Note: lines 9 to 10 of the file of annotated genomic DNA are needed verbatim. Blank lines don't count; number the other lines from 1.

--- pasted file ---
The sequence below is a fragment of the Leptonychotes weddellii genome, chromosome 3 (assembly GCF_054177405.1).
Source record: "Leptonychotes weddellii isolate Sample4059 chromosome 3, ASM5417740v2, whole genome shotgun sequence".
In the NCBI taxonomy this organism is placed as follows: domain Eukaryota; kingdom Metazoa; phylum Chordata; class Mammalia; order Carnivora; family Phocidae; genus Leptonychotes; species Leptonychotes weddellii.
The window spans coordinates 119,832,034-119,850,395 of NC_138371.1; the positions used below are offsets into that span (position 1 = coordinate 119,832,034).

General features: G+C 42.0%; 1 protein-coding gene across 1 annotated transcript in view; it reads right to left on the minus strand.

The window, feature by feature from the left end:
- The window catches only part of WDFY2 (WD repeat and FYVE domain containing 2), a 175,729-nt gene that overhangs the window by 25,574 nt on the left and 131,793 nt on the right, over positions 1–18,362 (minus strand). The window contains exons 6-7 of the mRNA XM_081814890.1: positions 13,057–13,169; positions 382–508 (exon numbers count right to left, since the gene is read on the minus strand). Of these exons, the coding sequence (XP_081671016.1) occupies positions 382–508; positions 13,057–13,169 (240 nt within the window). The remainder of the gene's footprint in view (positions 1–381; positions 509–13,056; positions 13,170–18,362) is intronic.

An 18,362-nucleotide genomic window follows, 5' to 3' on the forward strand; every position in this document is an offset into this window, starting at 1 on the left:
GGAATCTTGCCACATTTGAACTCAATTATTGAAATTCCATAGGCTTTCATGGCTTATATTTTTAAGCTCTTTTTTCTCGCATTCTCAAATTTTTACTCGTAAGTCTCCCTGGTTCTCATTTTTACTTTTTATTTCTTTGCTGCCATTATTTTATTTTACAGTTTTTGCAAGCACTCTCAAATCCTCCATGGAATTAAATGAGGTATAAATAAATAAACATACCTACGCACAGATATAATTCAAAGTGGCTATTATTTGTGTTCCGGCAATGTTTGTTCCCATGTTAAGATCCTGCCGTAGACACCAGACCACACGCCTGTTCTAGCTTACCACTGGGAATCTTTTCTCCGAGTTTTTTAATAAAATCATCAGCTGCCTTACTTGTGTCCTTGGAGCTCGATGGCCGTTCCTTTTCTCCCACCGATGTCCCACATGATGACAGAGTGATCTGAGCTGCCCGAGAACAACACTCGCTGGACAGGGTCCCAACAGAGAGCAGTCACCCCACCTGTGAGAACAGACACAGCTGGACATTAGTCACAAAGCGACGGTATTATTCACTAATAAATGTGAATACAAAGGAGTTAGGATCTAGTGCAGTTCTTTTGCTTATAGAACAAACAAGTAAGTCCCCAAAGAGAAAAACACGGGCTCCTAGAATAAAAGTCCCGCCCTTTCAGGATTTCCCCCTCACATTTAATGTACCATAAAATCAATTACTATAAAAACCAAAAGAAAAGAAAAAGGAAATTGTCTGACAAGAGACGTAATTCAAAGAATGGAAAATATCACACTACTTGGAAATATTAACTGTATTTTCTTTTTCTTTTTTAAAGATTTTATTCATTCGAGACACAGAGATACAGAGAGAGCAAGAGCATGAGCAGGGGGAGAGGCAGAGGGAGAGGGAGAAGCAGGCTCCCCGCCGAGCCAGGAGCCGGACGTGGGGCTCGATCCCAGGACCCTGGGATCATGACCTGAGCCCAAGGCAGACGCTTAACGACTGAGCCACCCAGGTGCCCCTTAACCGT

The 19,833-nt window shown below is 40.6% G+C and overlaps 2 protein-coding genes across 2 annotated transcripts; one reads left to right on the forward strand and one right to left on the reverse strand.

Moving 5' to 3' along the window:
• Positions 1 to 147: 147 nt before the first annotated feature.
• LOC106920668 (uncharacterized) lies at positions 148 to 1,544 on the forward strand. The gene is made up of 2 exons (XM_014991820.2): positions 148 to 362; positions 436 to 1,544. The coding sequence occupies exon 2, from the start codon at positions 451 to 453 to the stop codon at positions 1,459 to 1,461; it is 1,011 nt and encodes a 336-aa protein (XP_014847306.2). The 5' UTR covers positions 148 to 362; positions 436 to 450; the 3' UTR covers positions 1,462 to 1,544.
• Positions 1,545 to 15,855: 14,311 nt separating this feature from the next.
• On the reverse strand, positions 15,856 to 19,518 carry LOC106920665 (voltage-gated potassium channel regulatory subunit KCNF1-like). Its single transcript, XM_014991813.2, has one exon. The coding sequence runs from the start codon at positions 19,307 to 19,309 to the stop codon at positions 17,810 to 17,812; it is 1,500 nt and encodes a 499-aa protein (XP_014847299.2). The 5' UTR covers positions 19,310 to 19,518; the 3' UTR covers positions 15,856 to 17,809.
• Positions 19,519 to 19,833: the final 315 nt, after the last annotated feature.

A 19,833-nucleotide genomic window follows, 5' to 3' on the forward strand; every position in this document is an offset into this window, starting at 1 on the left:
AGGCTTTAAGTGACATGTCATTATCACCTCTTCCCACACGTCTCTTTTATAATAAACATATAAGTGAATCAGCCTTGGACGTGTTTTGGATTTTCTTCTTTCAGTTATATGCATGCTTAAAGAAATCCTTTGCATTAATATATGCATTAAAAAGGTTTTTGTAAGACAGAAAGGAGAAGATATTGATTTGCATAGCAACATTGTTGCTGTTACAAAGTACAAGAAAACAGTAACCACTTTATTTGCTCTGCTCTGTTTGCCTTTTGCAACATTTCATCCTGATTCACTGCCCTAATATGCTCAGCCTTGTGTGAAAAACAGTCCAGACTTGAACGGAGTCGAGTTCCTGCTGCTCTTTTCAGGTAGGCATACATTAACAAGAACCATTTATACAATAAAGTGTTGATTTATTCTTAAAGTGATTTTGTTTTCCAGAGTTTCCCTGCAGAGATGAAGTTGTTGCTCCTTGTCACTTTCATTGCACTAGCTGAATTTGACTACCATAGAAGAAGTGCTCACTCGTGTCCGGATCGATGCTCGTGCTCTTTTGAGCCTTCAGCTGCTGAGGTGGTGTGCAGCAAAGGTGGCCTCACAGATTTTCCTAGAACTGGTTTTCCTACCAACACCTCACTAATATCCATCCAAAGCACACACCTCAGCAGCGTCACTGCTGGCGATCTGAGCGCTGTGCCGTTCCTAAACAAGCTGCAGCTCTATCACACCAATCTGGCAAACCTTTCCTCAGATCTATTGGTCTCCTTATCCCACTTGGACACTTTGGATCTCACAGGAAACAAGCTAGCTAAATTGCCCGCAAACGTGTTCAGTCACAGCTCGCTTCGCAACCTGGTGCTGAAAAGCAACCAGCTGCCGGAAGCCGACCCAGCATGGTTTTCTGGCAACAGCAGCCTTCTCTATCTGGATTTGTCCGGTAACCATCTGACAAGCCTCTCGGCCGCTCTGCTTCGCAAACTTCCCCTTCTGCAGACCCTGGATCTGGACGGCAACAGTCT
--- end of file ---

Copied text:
GGAATCTTGCCACATTTGAACTCAATTATTGAAATTCCATAGGCTTTCATGGCTTATATTTTTAAGCTCTTTTTTCTCGCATTCTCAAATTTTTACTCGTAAGTCTCCCTGGTTCTCATTTTTACTTTTTATTTCTTTGCTGCCATTATTTTATTTTACAGTTTTTGCAAGCACTCTCAAATCCTCCATGGAATTAAATGAGGTATAAATAAATAAACATACCTACGCACAGATATAATTCAAAGTGGCTATTATTTGTGTTCCGGCAATGTTTGTTCCCATGTTAAGATCCTGCCGTAGACACCAGACCACACGCCTGTTCTAGCTTACCACTGGGAATCTTTTCTCCGAGTTTTTTAATAAAATCATCAGCTGCCTTACTTGTGTCCTTGGAGCTCGATGGCCGTTCCTTTTCTCCCACCGATGTCCCACATGATGACAGAGTGATCTGAGCTGCCCGAGAACAACACTCGCTGGACAGGGTCCCAACAGAGAGCAGTCACCCCACCTGTGAGAACAGACACAGCTGGACATTAGTCACAAAGCGACGGTATTATTCACTAATAAATGTGAATACAAAGGAGTTAGGATCTAGTGCAGTTCTTTTGCTTATAGAACAAACAAGTAAGTCCCCAAAGAGAAAAACACGGGCTCCTAGAATAAAAGTCCCGCCCTTTCAGGATTTCCCCCTCACATTTAATGTACCATAAAATCAATTACTATAAAAACCAAAAGAAAAGAAAAAGGAAATTGTCTGACAAGAGACGTAATTCAAAGAATGGAAAATATCACACTACTTGGAAATATTAACTGTATTTTCTTTTTCTTTTTTAAAGATTTTATTCATTCGAGACACAGAGATACAGAGAGAGCAAGAGCATGAGCAGGGGGAGAGGCAGAGGGAGAGGGAGAAGCAGGCTCCCCGCCGAGCCAGGAGCCGGACGTGGGGCTCGATCCCAGGACCCTGGGATCATGACCTGAGCCCAAGGCAGACGCTTAACGACTGAGCCACCCAGGTGCCCCTTAACCGT

The 19,833-nt window shown below is 40.6% G+C and overlaps 2 protein-coding genes across 2 annotated transcripts; one reads left to right on the forward strand and one right to left on the reverse strand.